Daily Commentary – 01 November 2018
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USD / ZAR 14.6953 - EUR / ZAR 16.6865 - GBP / ZAR 18.9210 -
01 November: UK BOE Bank Rate - SA Absa Manufacturing PMI - US Initial Jobless Claims, ISM Manufacturing
02 November: EC Eurozone PMI - US Trade Balance and Change in Nonfarm Payrolls
The rand has been struggling to gain traction as subdued risk appetite continues to drive the local unit down. Yesterday marked the end of a difficult month for international markets, with currencies, bonds and equities succumbing to the pressure. On the domestic data front, disappointing trade balance figures also weighed on the rand after recording a nearly R3bn deficit, coupled with a sharp drop in export activity. Markets will also begin to shift their attention towards the upcoming SARB interest rate decision, looking for clues on whether rates will be utilised as a tool to support the struggling currency. “The South African Reserve Bank earlier indicated that local interest rates are set to rise within the next two years, as consumer inflation could reach the upper band of the Bank’s 3% to 6% inflation target. The Bank’s monetary policy committee (MPC) will have its last meeting of the year from November 20 to 22 (source: Business Day). Despite the weak economic data on the domestic front, the US dollar could ultimately determine the rand`s direction. “The rand is expected to trade just 2% higher in a year as local economic reforms kick in and support the currency, but it may be held back by a potentially more hawkish US Federal Reserve, a Reuters poll found” (source: Moneyweb).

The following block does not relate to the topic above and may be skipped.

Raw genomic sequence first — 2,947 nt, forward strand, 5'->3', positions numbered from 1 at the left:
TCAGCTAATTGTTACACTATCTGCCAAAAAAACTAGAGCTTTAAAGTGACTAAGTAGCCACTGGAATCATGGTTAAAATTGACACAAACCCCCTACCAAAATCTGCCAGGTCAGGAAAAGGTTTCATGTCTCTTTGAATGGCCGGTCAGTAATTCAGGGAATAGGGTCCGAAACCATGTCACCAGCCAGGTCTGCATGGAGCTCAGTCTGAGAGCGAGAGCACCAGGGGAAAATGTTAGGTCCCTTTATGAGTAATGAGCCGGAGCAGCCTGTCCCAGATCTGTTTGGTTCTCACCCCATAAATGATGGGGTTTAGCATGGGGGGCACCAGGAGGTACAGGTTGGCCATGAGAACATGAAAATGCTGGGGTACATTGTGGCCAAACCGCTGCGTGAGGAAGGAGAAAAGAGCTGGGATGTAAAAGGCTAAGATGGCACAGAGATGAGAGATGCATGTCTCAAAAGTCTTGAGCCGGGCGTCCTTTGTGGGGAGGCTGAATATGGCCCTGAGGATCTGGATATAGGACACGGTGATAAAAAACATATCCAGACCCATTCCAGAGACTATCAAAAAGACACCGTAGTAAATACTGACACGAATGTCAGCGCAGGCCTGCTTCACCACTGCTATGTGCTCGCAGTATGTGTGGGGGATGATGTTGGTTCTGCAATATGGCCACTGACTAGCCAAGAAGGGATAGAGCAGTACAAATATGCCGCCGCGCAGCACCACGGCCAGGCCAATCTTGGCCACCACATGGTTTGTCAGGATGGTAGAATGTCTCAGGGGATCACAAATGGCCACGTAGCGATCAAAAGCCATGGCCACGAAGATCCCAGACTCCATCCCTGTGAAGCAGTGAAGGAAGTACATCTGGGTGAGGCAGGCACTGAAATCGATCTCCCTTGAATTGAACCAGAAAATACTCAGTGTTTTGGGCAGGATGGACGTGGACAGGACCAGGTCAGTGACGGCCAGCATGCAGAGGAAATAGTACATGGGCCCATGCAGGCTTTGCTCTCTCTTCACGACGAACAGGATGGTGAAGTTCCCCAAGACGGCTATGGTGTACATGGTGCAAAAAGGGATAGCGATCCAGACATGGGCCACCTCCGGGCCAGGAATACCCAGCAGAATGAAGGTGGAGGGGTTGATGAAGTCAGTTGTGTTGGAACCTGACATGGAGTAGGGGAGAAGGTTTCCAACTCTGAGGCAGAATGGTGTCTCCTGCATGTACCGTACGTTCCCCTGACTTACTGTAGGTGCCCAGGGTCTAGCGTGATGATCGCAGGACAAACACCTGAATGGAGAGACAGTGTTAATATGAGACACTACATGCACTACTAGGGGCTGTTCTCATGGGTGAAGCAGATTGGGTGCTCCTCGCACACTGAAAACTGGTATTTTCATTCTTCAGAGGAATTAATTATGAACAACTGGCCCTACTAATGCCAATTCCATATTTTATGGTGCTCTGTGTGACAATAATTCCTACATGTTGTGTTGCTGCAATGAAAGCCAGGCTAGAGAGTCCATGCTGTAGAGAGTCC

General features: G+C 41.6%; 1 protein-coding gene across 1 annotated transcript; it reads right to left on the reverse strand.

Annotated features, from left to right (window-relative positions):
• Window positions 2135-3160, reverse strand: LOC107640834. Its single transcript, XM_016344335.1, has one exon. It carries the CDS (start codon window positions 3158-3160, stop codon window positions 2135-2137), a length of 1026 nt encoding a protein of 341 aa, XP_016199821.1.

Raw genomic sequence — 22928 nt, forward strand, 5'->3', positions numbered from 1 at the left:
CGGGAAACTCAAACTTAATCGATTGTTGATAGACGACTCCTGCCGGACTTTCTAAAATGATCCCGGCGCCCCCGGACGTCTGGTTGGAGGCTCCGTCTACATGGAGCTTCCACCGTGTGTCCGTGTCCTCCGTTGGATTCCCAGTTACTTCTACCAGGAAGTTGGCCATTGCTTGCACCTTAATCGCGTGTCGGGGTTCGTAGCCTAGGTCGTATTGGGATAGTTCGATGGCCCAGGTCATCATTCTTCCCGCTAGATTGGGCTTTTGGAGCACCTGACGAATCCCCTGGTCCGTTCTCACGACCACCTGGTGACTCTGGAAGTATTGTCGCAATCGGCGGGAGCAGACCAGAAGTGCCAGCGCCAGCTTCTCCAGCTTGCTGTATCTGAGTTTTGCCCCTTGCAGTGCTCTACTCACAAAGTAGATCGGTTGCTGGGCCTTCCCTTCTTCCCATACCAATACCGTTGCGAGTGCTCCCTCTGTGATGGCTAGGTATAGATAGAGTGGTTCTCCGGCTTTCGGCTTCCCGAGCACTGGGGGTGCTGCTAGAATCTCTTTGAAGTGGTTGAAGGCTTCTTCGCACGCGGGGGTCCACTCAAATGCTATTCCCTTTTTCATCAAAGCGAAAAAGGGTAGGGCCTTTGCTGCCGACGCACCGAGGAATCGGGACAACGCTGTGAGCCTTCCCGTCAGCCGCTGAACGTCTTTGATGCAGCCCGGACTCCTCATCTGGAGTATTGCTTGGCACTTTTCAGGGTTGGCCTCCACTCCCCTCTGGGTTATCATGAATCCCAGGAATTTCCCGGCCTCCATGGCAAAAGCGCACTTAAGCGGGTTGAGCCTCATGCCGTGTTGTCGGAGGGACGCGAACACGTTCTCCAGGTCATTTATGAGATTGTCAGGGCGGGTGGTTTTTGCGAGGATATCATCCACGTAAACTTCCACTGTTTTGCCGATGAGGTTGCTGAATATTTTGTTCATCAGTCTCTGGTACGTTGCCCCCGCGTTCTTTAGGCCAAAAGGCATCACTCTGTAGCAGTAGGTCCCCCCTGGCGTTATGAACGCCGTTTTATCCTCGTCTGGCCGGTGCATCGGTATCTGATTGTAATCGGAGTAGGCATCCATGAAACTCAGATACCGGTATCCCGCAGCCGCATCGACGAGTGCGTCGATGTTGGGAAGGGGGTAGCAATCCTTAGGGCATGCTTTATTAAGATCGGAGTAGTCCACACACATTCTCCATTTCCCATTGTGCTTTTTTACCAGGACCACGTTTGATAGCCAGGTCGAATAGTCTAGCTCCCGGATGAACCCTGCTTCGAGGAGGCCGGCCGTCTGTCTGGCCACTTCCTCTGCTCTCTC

In the US market, the dollar index which tracks the greenback against a basket of other major currencies, retraced earlier gains to close 0.3% weaker on the back of a stronger euro and pound. However, the dollar soon found support from positive private sector payroll figures, which reaffirmed ongoing growth in the US economy and fuelled expectations of further interest rate hikes. Markets are expecting a 25 basis point hike in December. “The U.S. Federal Reserve increased interest rates in September for the third time this year and is expected to raise rates again in December, even as the European Central Bank’s plan to raise rates late next year may be challenged by alarmingly slow growth in the euro zone region” (source: Reuters).
In the European market, the outlook for the common currency has shown little improvement as the Italian budget and Brexit jitters weigh. In the UK market, the pound has been struggling over recent weeks, but has made a rapid recovery on the back of Brexit optimism. “The British pound jumped on Thursday on a report that Prime Minister Theresa May has struck a deal with Brussels that would give UK financial services companies continued access to European markets after Brexit” (source: Reuters). However, despite positive sentiment, markets are still predicting volatile trade ahead for the pound as headlines on the Brexit deal remain mixed. “Traders hold a more negative view on the outlook for the pound than at any time since shortly after the Brexit referendum in 2016, according to options markets, as fears grow that Britain is headed for a sudden, disruptive exit from the European Union” (source: Reuters).
Our Range for today: R14.6000 - R14.8500